Guatemala: WFP Assists 16,000 Families Affected by Coffee Rust and Drought
Share
Published on 30 May 2014

Through WFP’s Food for Assets programme, beneficiaries were able to purchase food, easing the wide felt stress of the coffee rust crisis in Guatemala. Copyright: WFP/Marta Orozco

In April WFP launched a Food for Assets programme that assists 14.000 households whose income sources and food supplies began to run out since March 2014 due to the crisis of coffee rust and drought that is affecting thousands of small-scale farmer households, unemployed coffee cutters, and households with children suffering from acute malnutrition. On May 26, 2014 the WFP also launched a “Cash for Assets” initiative that currently assists 2,000 families to help mitigate the impact of the Coffee Rust.

On April 28, 2014, the United Nations World Food Programme (WFP) launched a Food for Assets programme in response to coffee rust and droughts affecting the livelihoods of thousands of homes, small-scale producers, coffee pickers, and households with children suffering from acute malnutrition. The aim of the programme is to establish food security within the affected populations and to improve conditions for coffee farmers and their communities. The Food for Assets programme now serves14,000 families in four regions: Alta Verapaz, Baja Verapaz, Quiche and Solola.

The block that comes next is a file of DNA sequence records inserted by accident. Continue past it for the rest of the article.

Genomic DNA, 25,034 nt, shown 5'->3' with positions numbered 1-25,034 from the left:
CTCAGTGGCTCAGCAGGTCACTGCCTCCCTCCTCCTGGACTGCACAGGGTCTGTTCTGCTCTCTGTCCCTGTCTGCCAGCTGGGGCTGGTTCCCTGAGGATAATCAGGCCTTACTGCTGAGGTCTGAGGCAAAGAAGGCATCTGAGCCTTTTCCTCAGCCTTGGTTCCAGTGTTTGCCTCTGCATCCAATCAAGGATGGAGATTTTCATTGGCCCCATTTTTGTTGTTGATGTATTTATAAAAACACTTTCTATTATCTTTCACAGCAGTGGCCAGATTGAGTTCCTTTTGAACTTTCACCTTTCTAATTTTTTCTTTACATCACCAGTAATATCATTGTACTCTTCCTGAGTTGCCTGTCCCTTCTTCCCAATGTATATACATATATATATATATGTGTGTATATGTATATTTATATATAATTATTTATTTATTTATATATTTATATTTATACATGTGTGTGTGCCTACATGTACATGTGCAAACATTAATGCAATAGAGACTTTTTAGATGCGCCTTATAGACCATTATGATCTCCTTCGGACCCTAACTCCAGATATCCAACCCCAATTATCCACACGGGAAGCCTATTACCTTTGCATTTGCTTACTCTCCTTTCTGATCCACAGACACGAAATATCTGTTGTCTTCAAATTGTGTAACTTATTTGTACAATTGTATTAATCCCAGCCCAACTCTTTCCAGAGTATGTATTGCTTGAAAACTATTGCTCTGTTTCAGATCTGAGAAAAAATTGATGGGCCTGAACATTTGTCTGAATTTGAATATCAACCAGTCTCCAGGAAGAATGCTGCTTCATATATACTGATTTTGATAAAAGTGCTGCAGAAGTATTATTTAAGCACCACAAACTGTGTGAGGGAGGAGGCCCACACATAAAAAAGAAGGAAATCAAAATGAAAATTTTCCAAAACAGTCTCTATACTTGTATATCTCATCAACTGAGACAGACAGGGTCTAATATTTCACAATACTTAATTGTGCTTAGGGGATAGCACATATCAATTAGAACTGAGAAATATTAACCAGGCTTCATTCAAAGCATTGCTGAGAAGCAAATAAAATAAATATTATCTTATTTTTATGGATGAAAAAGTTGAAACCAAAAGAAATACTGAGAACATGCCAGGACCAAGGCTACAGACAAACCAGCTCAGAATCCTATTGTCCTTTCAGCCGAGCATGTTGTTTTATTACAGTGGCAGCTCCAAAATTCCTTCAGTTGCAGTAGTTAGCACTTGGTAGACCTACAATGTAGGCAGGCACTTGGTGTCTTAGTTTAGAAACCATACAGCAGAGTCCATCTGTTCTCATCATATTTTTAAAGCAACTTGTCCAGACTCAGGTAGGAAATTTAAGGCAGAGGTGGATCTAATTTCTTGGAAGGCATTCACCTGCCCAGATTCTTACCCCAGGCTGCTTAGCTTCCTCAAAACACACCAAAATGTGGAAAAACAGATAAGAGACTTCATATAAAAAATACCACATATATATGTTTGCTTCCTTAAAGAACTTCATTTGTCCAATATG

To provide food assistance and support in the re-establishment of livelihoods lost, through the Food for Assets programme WFP is pursuing to assist 16,000 families in 20 municipalities. The Food for Asset programmes, also commonly referred to as Food-for-Work, will support activities to rebuild the coffee plantations in the affected areas, support families in the implementation of ‘at-home’ gardens, among other food assistance initiatives. Additionally, WFP is in the process of assisting 8.000 families in the departments of Zacapa and El Progreso in eight municipalities through the Resilient Communities Programme (ComRes) in order to mitigate risks, such as drought.

To support these efforts, WFP has requested $14 million from donor countries and international co-operation to achieve the necessary assistance in order to protect the livelihoods of the affected populations—giving priority to families with infants suffering from acute malnutrition.

Iliana Miranda is a young mother who has been affected by the coffee rust that is wrecking havoc in Guatemala. Read more about how Iliana and her family are trying to make ends meet here.